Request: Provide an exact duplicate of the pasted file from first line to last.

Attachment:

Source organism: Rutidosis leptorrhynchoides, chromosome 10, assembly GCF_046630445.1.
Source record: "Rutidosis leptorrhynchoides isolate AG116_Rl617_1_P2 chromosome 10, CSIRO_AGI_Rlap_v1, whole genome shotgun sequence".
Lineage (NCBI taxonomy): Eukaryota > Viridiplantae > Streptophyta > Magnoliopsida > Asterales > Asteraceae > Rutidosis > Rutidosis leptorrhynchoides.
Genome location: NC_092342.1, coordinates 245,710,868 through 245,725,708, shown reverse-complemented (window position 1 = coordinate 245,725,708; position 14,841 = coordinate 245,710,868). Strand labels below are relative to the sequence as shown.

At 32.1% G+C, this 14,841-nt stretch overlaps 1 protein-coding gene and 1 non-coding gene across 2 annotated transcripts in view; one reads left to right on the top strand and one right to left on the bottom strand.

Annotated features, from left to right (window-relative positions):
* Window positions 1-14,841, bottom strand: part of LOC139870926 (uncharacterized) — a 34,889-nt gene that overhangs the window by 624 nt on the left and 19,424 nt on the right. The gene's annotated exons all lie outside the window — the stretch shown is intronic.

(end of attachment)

Source organism: Rutidosis leptorrhynchoides, chromosome 10, assembly GCF_046630445.1.
Source record: "Rutidosis leptorrhynchoides isolate AG116_Rl617_1_P2 chromosome 10, CSIRO_AGI_Rlap_v1, whole genome shotgun sequence".
Lineage (NCBI taxonomy): Eukaryota > Viridiplantae > Streptophyta > Magnoliopsida > Asterales > Asteraceae > Rutidosis > Rutidosis leptorrhynchoides.
Genome location: NC_092342.1, coordinates 245,710,868 through 245,725,708, shown reverse-complemented (window position 1 = coordinate 245,725,708; position 14,841 = coordinate 245,710,868). Strand labels below are relative to the sequence as shown.

At 32.1% G+C, this 14,841-nt stretch overlaps 1 protein-coding gene and 1 non-coding gene across 2 annotated transcripts in view; one reads left to right on the top strand and one right to left on the bottom strand.

Annotated features, from left to right (window-relative positions):
* Window positions 1-14,841, bottom strand: part of LOC139870926 (uncharacterized) — a 34,889-nt gene that overhangs the window by 624 nt on the left and 19,424 nt on the right. The gene's annotated exons all lie outside the window — the stretch shown is intronic.